• What are the tech companies doing to prepare for “deepfake” video and audio? Sen. Angus King (I-ME) asked if the companies were prepared to combat “deepfake” videos and audios, content that is digitally manipulated to look and sound extremely real. Neither Sandberg nor Dorsey had a good answer, which is worrisome given that “deepfake” audio and video are just around the corner.

    • Are the tech companies keeping an archive of suspended and removed accounts and will make this archive available to researchers and/or the general public? Both Sens. Roy Blunt (R-MO) and James Lankford (R-OK) asked about this. which is an important question, especially for academic researchers. Neither Sandberg nor Dorsey had a clear answer.

    • Anything to be done with the selling of opioids online? This question came from Sen. Joe Manchin (D-WV) who also asked Sandberg and Dorsey if their companies bore and moral responsibility for deaths caused by opioid sales on social media.

    • How much did tech companies profit from Russian propaganda? Sen. Kamala Harris (D-CA) has asked Facebook this question repeatedly both during intelligence and judiciary committee hearings. The most follow-up she’s received from Facebook is that the number is “immaterial.”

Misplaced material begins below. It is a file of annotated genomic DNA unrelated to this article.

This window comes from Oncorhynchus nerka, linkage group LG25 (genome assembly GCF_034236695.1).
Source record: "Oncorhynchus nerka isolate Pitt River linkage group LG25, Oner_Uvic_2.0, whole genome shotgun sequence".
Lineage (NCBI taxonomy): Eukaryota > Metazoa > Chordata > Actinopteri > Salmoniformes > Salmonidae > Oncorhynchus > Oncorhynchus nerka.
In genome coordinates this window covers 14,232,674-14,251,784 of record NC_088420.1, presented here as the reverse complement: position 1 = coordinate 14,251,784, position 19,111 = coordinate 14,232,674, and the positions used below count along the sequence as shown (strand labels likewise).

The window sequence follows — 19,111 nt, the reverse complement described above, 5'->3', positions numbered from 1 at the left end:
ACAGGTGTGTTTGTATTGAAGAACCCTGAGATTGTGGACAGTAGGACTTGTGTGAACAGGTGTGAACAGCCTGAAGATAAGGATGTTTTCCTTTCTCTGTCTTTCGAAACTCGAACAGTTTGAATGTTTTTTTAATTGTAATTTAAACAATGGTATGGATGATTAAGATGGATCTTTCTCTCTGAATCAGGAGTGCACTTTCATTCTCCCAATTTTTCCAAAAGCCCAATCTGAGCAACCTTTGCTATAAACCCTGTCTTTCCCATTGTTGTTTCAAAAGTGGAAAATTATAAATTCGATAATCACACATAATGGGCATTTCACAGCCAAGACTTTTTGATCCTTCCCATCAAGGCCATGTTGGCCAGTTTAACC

What happens next?

    Burr and Warner generally close these hearings by previewing what happens next. This time there was no such preview. Given that the election is almost two months away, that’s a bit unsettling. But the reality is that with the current makeup in Congress (and the executive branch), the government isn’t going to do anything else to protect Americans. No legislation will be passed, and if social media companies are called to testify before the House again anytime soon, it will likely be another circus hearing devoted to the right’s pet issue of social media censorship. On the Senate’s part, however, holding tech companies accountable and producing reports is about as much as the intelligence committee can do right now.

    Facebook, Twitter, and the absentee Google left today's hearing with questions unresolved and problems nowhere near fixed. Beyond the Senate Intelligence Committee asking pertinent questions, Congress has shown no interest in holding social media companies to account for those issues that remain outstanding.

  • Angelo Carusone: The tech industry’s failure with the fake news crisis and foreign interference in American elections is a national security crisis

    Blog ››› ››› MEDIA MATTERS STAFF

    This morning, the Senate Intelligence Committee questioned Facebook COO Sheryl Sandberg and Twitter CEO Jack Dorsey on Russian interference in the 2016 election. The House of Representatives Energy and Commerce Committee are scheduled to question Dorsey about anti-conservative bias on Twitter.